J'ai travaillé chez SugarCRM en Contrat Permanent (Pendant plus de 5 ans)
- Decent salary and benefits, even for remote employees.
- Great people to work with
- Flexible hours
- Great IT support
- A lot of opportunity for self-driven creative solutions, learning, etc.
I worked as an engineer in Enterprise Services for over five years, and the most glaring issues were miscommunication and mismanagement of people and products.
Management constantly talked about bringing code from custom products into core and pushed engineers into doing "demos" of custom product function to facilitate this. Yet demos almost never translated into code being merged back into core. In fact, the process for getting code merged back into core was a mess, even for basic updates or simple bug fixes. Trying to get a new feature merged into core was basically an imitation of Sisyphus, especially as a remote employee.
Many of these custom features would have been highly beneficial to core. At the very least, it would've saved engineers a lot of time, especially on transitioning between projects, and it likely would've made the product more marketable, too. Of course, this takes a solid process and a bit of invested time for merging and testing. People talked about the benefits that would result from such activity all the time, yet it never seemed to happen.
It took me a while to realize that management was simply that short-sighted. They saw a "feature" that would take 3 business days from 1 core engineer, 1 development lead, and 1 tester from working on short-term projects and meeting deadlines. Everybody talked about the big picture constantly, but management wasn't willing to assign the resources required to make any of it happen. There was always something more important in the short-term, and thus, management constantly dropped the ball on the long-term. This was particularly maddening for developers and teams who did the legwork of demos and presentations but found that even if their feature was lauded that there was nowhere for them to go.
There was also a strong feeling of "keep off my turf" when it came to the code that cut the heart of out pretty much any collaboration effort that crossed project lines. If a project had highly motivated individuals who came up with an interesting feature or improvement, it would benefit the project, but rarely (if ever) the core product. And, even worse, it caused anyone with specialized technical expertise to be yanked from custom products, leaving them to "supervise" or "mentor" developers... to be clear, this was NOT helpful training for developers to learn new skills. No, we were told to defer to so-and-so for certain development issues, which resulted in a coalescing of talent and product knowledge that created a horrible bottleneck and often created terrible miscommunication.
Ultimately, the short-sighted nature of SugarCRM management resulted in an incredible amount of waste. Wasted time, wasted talent, and wasted features.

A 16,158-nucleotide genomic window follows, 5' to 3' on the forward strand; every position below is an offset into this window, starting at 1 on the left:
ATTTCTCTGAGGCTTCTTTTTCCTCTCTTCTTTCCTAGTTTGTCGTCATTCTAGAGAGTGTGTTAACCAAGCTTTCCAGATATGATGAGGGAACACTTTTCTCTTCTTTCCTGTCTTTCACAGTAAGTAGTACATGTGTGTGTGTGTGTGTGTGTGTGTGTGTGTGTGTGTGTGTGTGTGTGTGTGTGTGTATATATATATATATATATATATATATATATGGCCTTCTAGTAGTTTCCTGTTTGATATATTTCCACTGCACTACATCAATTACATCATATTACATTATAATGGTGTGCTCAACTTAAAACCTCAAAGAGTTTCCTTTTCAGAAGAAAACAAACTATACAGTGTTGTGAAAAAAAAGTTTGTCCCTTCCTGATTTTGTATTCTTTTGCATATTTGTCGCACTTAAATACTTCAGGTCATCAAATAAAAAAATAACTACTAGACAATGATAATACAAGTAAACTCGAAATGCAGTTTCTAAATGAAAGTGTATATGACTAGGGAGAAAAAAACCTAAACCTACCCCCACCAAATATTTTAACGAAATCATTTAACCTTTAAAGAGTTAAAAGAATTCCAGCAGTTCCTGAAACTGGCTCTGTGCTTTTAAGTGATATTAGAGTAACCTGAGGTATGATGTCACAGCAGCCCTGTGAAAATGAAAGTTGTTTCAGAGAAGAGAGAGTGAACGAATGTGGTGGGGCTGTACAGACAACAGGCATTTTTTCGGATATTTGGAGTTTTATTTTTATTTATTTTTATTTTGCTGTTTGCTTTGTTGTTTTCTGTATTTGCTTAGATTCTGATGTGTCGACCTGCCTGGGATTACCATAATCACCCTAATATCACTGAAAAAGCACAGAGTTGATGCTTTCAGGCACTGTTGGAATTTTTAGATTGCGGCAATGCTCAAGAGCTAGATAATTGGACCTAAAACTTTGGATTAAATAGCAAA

This was - and likely is still - reflected in the product documentation. Locating accurate documentation is nearly impossible, and Sugar 7 did little to change this. The so-called "Sugar Developer Guide" fails to provide incredibly basic necessities, like a birds-eye-view diagram of SugarCRM's custom framework, a list of all known/core keys used in the product, and defined enumeration value sets. (The fact that I even had to write that sentence is ridiculous, especially for a company that has existed for over a decade and provides a web-based product that uses multiple programming and markup languages.)
There was a lot of push for better documentation when I was at the company. A lot of engineers had their own notes, and some of us shared them for the sake of sanity. More than one of us tried to get this information standardized and distributed on the company level, at least for the engineers. Some of us tried many, many times to push for this. You'd think that the benefits of having something so critical to good engineering standards would be higher on Sugar's radar, yet this very basic necessity failed to get any traction with the higher-ups, so it never happened.
Also, the sales team and the development team need closer integration for Enterprise clients. Very often the sales team makes promises that the development team can't keep. Not only is it incredibly frustrating for both parties, it undoubtedly makes the client angry, too. Especially because the fix is so incredibly easy: get a developer into that conversation/room/pitch. That's all it would take.
Conseils à la direction
Innovative engineers need the ability to be effective beyond the scope of their short-term projects, otherwise you're just wasting a lot of talent, time, and money. Don't make your employees constantly badger leaders/management to get basic stuff, like merging new features into core, done. Also, find a way to eliminate the code turf wars, as they don't benefit the product, the company, or its employees.
When it comes to basic stuff, get straight-forward processes into place, document those processes, and make sure engineers know about them.
Don't schedule a dozen meetings where you discuss how important something is, reiterate how beneficial something is, and then do NOTHING to actually facilitate it. Talk to the developers outside of core for their experiences. Find a way to keep track of how much code (or how many features) are actually being pulled back into the product--this can give you an understanding of how much you are wasting.
Set aside the time and resources required to achieve better product quality. Stop focusing on the quarterly numbers so much that you miss the big picture.
Also, send the IT department a fruit basket. Or throw them a party. In all my years working at Sugar, I saw nothing but excellence from them, particularly C. Hicks. Great response times, great people, great support.